Thoughts From a Recent Networking Event
I want to preface this post by letting you know that by no means do I consider myself a networking master. In fact, I am far from it. Some networking events make me highly nervous and uncomfortable- which is the reason why I would like to share my thoughts and some tips from a networking event I recently attended. The advice I am providing is purely second hand. I felt compelled to share with you, so take it for what it’s worth.
American Advertising Federation: East Central Indiana was the host of the event and the speaker was Matt Anderson with The Referral Authority. Due to this being a lunch meeting, Matt was very limited on time but did a great job of cramming a lot of useful information into just 50 minutes.
Part of Matt’s presentation featured interactive elements which forced the attendees to step out of their comfort zone for just a few minutes. He pointed out that people tend to sit with other people they already know at networking events such as these. While, this can be good for your business sometimes, most of the time it will be more beneficial to meet new people.
Everyone was asked to switch tables and do a mini interview with someone they did not previously know. The questions that were provided for us to ask during the interview had nothing to do with business, yet they were the most effective. I asked myself, “How can this be?” Then I started thinking about the Cardinal Success chapter of BNI meetings that I attend on a weekly basis. There are several people in the group that are considered “pros” or “veterans.” These are the people that pass the most business by giving high quality referrals. I realized a large part of their conversation isn’t about business either.
Their conversations are about what really matters- truly connecting with the other person. They ask about their kids, siblings, and parents. They talk about the game last night or the latest movie to be released. Once you find out what makes the other person tick, what they could talk about for hours and hours- then you have found the key to gaining their trust. And when they trust you as a person, they trust you with their business. Passing business then becomes a way of habit and something that just happens naturally. These are the same people that are passing millions of dollars of business on a yearly basis because of the relationships that have been formed and not because they went to a networking event trying to their sales pitch to as many people in the room as possible.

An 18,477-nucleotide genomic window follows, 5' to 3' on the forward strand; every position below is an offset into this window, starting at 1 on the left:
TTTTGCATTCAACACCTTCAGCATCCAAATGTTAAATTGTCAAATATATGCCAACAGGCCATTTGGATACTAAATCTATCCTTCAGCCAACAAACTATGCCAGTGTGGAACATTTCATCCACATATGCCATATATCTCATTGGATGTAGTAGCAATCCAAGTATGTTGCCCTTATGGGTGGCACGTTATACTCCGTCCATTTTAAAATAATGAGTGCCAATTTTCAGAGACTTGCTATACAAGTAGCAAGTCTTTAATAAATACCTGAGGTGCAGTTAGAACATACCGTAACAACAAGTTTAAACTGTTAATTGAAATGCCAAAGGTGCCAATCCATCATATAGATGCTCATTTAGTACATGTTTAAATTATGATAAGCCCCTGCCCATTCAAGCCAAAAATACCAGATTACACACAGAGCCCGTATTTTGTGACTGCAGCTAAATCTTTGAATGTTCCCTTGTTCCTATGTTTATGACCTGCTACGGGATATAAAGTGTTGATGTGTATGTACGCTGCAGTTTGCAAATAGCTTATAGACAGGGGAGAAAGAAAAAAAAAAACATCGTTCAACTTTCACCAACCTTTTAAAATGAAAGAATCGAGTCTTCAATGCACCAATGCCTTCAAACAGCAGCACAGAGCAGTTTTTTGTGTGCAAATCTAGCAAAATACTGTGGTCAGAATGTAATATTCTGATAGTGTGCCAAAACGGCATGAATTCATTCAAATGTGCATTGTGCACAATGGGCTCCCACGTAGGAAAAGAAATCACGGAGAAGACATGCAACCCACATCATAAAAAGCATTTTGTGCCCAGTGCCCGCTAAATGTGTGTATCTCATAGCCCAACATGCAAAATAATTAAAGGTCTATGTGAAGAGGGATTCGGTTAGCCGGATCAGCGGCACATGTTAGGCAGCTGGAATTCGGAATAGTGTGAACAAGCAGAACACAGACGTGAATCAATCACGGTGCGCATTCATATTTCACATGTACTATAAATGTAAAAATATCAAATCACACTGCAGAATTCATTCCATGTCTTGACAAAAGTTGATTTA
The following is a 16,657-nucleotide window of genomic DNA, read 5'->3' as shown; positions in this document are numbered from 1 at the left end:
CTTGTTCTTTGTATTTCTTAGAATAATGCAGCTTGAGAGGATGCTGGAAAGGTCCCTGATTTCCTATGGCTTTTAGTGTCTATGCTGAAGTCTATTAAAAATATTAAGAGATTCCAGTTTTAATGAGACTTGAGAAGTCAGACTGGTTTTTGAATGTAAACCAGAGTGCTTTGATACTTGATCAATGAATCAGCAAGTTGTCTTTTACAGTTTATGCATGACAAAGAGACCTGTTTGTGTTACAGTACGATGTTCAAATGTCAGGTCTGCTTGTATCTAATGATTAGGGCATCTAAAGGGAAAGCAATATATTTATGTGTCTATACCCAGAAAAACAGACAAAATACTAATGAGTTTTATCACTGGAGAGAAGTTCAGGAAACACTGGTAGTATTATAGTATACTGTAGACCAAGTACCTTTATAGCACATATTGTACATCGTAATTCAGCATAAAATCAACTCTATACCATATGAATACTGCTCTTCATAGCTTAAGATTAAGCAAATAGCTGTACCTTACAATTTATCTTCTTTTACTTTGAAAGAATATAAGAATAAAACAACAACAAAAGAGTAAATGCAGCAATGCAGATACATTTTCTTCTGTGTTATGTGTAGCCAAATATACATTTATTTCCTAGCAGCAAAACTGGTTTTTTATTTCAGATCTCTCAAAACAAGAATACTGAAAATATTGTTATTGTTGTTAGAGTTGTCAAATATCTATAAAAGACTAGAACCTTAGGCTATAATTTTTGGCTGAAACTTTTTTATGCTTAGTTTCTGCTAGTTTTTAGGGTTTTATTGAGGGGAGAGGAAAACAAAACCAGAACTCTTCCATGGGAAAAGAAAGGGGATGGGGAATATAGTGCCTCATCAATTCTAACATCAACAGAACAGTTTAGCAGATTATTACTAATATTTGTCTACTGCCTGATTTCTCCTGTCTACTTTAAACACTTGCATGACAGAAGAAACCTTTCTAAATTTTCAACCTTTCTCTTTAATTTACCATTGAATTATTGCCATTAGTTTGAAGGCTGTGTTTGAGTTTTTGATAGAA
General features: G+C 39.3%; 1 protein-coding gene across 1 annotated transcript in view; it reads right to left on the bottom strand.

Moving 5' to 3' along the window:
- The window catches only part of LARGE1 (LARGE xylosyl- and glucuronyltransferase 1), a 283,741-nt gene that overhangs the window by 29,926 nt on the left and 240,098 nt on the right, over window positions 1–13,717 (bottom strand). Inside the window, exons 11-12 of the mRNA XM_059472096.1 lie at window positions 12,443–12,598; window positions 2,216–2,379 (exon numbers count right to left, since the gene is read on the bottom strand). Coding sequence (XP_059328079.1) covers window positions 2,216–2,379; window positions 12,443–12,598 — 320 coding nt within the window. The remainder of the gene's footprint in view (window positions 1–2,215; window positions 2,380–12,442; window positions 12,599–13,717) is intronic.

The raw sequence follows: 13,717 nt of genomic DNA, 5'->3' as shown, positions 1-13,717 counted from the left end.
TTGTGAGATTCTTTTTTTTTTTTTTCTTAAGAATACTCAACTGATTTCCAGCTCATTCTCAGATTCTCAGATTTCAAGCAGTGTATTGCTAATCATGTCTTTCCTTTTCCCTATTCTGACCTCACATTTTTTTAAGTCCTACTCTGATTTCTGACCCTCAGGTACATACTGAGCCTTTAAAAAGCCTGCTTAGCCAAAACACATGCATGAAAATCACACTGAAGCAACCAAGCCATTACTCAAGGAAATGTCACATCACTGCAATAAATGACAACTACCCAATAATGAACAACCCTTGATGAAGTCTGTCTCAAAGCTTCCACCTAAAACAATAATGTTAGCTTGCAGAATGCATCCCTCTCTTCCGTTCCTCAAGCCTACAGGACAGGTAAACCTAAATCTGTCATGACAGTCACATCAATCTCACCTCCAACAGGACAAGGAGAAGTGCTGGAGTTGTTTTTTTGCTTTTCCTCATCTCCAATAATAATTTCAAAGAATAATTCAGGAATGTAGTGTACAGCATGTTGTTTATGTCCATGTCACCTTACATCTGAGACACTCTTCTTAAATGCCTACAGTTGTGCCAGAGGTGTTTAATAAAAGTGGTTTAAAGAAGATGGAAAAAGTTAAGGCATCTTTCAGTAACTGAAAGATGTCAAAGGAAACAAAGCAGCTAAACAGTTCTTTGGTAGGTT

I realize that it takes time to build solid relationships with business partners and at some point you are going to have to ask the standard questions about their business. This is why I have included the information below:
It can be very difficult to know what to say to someone when you are meeting them for the first time. Sure you can ask them what their name is, who they work for, and what they do there. After a few minutes of chit-chat you will typically cut to the chase and find out if they are interested in doing business. Most people will take your card and promise to pass it on to the right person or be in touch soon. How do you break through this clutter and leave an impression that they will remember?
Consider Bob Burg’s 10 Networking Questions which might actually lead to an interesting conversation:
1. How did you get a start in your business?
2. What do you enjoy most about your profession?
3. What separates your company from the competition?
4. What advice would you give to someone just starting out in the ________business?
5. What one thing would you do in your business if you knew you couldn’t fail?
6. What significant changes have you seen take place in your profession?
7. What do you see as the coming trends in your business?
8. So, what is the strangest or funniest thing you have experienced in your business?
9. What ways have you found to be effective when promoting your business?
10. What one sentence would you like people to use when describing the way you do business?